Their name might be shocking, but the Stop Killing Cyclists campaign group certainly know how to capture attention.
The London based campaign group take their initiative from the Dutch movement of the 70s called ‘Stop de kindermoord’ (stop the child murder). It’s certainly a direct approach to campaigning but their peaceful protests get results that we all benefit from.
We heard that they were organising a “National Funeral for the Unknown Cyclist” and given the recent spate of tragic cycling accidents that have happened in London, we completely agree with their calls for the government to set aside £3Billion build a national protected cycle-lane network. That may sound a lot but bear in mind that the new East London car tunnel under the Thames in Silvertown will cost £1Bn to increase congestion in another part of London and you realise that spending £3Bn to get the UK more active will save fortunes in the long run with cleaner air and a more healthy population.
We set off for the meeting point at Holborn’s Lincolns Inn Fields and were amazed to see how many other cyclists had given up their Saturday afternoon to come out and make their voice heard.
The organisers had certainly pulled out all of the stops – at the front of the parade there was a horse drawn funeral carriage complete with a coffin. Following it was the loudest cycling sound system I’ve ever heard playing some sort of bagpipe lament.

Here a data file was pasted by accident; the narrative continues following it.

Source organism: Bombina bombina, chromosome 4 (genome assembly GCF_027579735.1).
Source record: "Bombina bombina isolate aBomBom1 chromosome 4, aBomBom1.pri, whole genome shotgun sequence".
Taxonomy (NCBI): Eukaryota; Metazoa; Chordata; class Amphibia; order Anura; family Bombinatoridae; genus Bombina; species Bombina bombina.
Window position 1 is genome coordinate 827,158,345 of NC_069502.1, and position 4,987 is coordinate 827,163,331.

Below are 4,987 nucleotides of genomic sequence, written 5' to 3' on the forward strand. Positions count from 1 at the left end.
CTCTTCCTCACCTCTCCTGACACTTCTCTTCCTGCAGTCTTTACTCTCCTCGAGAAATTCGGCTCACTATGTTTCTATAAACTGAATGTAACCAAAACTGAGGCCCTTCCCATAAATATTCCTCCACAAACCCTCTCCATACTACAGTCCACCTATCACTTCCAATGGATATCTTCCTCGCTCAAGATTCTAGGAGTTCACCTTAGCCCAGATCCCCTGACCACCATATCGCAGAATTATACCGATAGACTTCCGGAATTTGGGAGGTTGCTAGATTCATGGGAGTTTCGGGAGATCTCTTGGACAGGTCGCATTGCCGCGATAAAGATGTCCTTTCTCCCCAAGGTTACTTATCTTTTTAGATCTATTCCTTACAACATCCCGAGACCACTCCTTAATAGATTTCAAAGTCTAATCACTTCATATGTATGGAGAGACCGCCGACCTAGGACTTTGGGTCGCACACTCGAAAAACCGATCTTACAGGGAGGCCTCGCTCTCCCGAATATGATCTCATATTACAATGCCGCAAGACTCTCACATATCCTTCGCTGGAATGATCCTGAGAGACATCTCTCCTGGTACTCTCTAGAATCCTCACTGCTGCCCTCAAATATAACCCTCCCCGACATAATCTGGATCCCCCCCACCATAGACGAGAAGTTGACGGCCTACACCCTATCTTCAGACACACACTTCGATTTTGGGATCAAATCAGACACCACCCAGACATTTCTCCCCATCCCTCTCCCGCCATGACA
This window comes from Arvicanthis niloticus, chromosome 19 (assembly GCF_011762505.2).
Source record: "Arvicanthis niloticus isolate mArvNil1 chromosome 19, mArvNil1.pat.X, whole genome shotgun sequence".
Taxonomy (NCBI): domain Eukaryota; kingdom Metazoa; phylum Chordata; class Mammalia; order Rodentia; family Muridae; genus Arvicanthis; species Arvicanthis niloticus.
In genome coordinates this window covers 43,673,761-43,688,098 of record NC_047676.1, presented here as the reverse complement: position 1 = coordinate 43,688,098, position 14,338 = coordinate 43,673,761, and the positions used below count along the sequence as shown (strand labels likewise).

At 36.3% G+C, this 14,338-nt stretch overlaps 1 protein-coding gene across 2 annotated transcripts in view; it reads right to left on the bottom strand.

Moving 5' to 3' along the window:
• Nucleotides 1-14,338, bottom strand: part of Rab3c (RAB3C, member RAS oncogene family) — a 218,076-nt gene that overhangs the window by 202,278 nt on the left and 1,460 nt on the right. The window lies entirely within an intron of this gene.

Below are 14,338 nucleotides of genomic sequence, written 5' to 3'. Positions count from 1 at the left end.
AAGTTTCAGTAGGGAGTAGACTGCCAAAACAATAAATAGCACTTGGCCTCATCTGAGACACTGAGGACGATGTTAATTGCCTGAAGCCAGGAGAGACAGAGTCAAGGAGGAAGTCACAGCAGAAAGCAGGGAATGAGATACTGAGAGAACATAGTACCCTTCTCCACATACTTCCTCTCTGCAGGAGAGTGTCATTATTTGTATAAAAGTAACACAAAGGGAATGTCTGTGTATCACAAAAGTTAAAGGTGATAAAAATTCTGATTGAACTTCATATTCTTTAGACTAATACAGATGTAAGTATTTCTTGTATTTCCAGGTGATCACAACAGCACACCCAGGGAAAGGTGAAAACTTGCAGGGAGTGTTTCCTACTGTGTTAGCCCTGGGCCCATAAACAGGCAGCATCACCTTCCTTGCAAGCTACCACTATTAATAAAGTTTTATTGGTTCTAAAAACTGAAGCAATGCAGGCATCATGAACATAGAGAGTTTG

The procession set off at a walking pace and we made our way down to the Embankment and on to Parliament.
The procession makes its way down the Embankment
£3Billion is not a lot of money when you realise the cost savings to the NHS from having a more active population.
The Pedal Me bike taxis and delivery service were out supporting. I hadn’t seen a cycle trailer as large as this before.
Seeing young kids on the ride made you realise how many roads in London aren’t safe for kids to safely use cycles on.
People had been creative with their signs. Some of them really made you stop and think.
Outside Parliament the procession stopped and every one laid in silence on the ground for ten minutes in the form of a ‘die-in’. In a city as busy as London it is a disarming sensation to witness so many bodies laying in the main roads. The quietness is noticeable as well, without the constant roar of traffic, and with hushed voices of those passing in respect to the funeral scene, you get to hear, well… peace and quiet. Which in London is rare.
We really want safe roads for kids like these to ride their bikes on.
The ride proceeded to St John’s Smith Square for a minutes silence, laying of flowers and then speeches.
The flower ceremony was carried out by family members of those lost to road accidents in London and needless to say was very moving.
It’s important to note that despite the somewhat macabre name of the campaign group, this is still very much a celebration of cycling. A celebration of the freedom that cycling gives us, a celebration of the health benefits we get from cycling and a celebration of the fact that cycling is the greenest and most eco-friendly way we can all travel.
Following the speeches which were very informative and moving, we went to the pub. All in all a very worthwhile afternoon spent on the bike in London.
It was interesting to see that the two times we could hear emergency vehicles trying to get by, how quickly cycles can clear the road. I don’t think the ambulance on the Embankment has ever been able to travel up it so quickly, nor the fire engine that was able to whizz between the parting cyclists.